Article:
I had the pleasure of recently visiting with Judge Poe, now a long-time Congressman from Texas’s Second District, when I was in Washington, D.C. I had no problem finding his office in the massive federal building because the Gonzales “Come and Take It” battle flag hangs in the window. I’m happy to report that Judge Poe is retiring at the end of the year after a great career in Washington, and he is coming home to Texas. My guess is he won’t be sitting on a bench any time in the near future, but I sure wouldn’t mind hearing “The Lord’s Work” again! Thanks, Judge, for what you have done for me and our profession.
I am saddened to tell you of the passing of a great friend of the profession, Andy Shuvalov. Many of you never met Andy. He was a former CDA in Deaf Smith County, and most notably, the Director of the Texas Prosecutor Council, which was a state agency abolished (one of the few) in 1985.
The council was established in 1977 after a district attorney was disbarred but refused to resign from office. The Legislature responded to that difficulty by creating a state agency to both discipline and train prosecutors. The council, made up of prosecutors and laypersons, sponsored prosecutor training and assistance and actively reviewed complaints about prosecutor conduct. The council doled out reprimands and filed removal actions when warranted. In its last year of operation, for instance, the council reviewed 119 complaints, dismissed 75, issued three reprimands, and filed one removal lawsuit (which resulted in a resignation).
Andy had a tough job. Over time, people began to appreciate that the dual role of both a “helper” and a “hammer” set the agency up for irreconcilable conflicts. With the emergence of TDCAA as prosecutor training outfit and the State Bar as a disciplinary organization, the council did not survive sunset review in 1985.
Until his passing, Andy was nonetheless proud of his work in advancing the profession of prosecution, and he had the right to be. Texas was well-served by his dedication to our profession.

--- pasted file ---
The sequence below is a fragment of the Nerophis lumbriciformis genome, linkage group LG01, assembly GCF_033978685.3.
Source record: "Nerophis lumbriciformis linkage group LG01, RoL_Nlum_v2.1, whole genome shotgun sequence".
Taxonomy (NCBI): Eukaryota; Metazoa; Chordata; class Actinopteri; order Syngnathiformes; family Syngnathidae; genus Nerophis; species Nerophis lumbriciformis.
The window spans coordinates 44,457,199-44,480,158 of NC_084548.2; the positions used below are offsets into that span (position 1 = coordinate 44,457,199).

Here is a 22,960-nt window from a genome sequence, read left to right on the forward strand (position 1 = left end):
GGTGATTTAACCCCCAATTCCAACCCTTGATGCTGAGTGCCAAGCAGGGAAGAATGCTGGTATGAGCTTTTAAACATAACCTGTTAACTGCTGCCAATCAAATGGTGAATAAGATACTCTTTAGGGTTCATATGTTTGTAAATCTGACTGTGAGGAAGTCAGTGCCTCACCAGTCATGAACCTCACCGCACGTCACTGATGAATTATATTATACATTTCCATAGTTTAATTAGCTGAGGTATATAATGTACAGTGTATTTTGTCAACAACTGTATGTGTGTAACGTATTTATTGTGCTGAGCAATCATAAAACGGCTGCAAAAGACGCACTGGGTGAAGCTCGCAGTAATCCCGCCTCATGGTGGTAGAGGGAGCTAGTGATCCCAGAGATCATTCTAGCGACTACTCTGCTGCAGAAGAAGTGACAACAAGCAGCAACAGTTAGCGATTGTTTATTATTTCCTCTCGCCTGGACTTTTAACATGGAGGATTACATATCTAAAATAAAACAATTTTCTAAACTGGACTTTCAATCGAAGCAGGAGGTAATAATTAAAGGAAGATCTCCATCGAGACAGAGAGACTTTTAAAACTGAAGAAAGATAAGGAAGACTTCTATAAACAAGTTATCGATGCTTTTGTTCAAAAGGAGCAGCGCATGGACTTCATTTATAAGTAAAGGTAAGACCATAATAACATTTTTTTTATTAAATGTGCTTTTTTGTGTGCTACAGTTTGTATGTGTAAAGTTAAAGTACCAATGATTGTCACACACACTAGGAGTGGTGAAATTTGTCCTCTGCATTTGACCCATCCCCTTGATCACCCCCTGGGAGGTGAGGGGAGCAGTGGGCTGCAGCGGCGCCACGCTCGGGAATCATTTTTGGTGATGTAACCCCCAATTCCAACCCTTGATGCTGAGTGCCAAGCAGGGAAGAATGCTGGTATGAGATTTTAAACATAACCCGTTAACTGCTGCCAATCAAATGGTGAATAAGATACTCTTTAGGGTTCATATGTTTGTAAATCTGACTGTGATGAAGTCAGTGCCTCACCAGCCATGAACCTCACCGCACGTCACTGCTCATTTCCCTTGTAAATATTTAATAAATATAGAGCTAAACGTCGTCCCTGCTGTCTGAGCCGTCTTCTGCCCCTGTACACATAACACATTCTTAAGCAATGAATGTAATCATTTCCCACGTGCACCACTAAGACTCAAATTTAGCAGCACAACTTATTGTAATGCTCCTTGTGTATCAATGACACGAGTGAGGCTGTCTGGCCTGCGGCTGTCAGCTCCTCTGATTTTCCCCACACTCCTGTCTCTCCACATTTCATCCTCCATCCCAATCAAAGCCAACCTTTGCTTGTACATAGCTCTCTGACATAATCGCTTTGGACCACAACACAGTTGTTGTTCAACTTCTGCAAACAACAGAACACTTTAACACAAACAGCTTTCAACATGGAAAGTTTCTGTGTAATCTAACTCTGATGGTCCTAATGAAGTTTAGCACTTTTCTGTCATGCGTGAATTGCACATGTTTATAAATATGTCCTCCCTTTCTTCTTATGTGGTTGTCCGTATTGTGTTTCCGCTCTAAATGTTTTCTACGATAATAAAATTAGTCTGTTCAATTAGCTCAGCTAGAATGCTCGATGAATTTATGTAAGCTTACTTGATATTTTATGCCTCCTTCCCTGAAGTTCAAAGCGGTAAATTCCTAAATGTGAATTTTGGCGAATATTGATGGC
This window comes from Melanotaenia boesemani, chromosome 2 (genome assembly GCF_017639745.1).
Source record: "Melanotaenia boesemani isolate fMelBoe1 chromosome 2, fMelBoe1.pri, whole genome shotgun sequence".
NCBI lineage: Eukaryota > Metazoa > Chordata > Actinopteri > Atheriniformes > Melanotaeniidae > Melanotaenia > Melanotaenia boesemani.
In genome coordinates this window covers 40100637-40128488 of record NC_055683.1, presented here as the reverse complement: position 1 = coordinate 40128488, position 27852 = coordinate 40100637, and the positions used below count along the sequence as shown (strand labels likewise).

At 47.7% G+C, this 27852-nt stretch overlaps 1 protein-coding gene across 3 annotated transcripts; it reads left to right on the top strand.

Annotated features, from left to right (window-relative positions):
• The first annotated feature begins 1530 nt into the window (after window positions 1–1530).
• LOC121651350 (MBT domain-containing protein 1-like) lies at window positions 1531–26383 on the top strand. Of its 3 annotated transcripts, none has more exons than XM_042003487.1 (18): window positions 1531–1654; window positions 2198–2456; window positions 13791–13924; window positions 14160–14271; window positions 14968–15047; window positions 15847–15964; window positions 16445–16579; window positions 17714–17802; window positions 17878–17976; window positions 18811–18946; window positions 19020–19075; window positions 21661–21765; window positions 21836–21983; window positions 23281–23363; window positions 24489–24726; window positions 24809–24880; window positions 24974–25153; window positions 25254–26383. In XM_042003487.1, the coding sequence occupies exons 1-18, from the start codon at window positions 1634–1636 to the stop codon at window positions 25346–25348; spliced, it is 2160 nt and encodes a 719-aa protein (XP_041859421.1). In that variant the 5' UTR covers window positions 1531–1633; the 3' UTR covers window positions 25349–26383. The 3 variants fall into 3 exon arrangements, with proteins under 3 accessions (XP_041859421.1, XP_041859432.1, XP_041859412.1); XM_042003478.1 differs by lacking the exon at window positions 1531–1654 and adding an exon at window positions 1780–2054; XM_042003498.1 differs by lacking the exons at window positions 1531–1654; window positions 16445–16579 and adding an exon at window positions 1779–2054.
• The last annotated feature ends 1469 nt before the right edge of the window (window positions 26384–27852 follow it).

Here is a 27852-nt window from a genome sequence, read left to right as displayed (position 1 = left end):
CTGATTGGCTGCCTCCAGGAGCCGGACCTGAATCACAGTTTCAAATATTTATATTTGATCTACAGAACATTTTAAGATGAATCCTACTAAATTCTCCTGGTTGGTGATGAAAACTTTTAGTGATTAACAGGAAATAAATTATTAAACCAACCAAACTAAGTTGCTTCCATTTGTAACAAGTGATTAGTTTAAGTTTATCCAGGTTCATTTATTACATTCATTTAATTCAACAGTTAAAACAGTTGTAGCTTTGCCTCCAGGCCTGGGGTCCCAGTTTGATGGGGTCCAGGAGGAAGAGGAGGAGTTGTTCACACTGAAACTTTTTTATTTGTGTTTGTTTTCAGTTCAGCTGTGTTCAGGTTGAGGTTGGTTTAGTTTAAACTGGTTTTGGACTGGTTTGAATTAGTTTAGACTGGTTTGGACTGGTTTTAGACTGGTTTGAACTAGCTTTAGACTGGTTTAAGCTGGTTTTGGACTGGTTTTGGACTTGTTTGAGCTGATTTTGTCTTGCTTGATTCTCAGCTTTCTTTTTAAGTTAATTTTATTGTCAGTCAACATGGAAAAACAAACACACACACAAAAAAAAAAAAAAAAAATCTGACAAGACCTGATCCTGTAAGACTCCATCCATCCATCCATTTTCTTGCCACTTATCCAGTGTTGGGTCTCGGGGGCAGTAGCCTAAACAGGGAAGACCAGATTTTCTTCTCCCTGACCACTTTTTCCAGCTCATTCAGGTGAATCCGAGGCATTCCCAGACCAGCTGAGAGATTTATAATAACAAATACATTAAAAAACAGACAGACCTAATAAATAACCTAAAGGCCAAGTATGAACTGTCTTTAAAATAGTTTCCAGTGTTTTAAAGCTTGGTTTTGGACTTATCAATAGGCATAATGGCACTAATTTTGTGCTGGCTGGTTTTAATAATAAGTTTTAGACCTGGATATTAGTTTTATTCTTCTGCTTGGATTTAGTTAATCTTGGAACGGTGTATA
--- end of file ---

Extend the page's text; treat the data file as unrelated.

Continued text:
Congratulations to Joe Brown
Joe Brown, the former Grayson County Criminal District Attorney, was sworn in in late February as the United States Attorney for the Eastern District of Texas. Joe had been the CDA in Sherman for 17 years, he is a past TDCAA board member, and he served on the Texas Juvenile Justice Board. We have long enjoyed Joe’s strong leadership and support. Something tells me that will continue in his new role!
It was the mayors—who knew?
There is still plenty of discussion about exactly who and what gets the credit for the drop in crime rates since the mid-1990s. Most people acknowledge that longer sentences for violent offenders plays a part in it; others talk of everything from better supervision and rehabilitation programs to the abolition of lead paint in nurseries.
But this opening sentence in the announcement of yet another “smart on crime” group caught my attention: “National crime statistics have been trending downward since 1991, due in large part to the efforts of mayors and city leaders.” Now that is a new one.
Notwithstanding the eyebrow-raising claim to the past success in reducing crime rates, the newly formed Mayors for Smart on Crime may be onto something. After all, for the longest time people talked about how solving crime necessitated addressing its root causes. It seems no one has mentioned that in a long time—instead, people have focused on criminal justice (what happens after the crime has been committed) and more recently on prosecutors. Undoubtedly there is much prosecutors, as leaders in the criminal justice arena, can do, but when mayors and local leaders also talk about broader issues, such as mental health and investment in the community, my guess is our profession is all in.
For more on the new group, go to https://www.smartoncrime.us.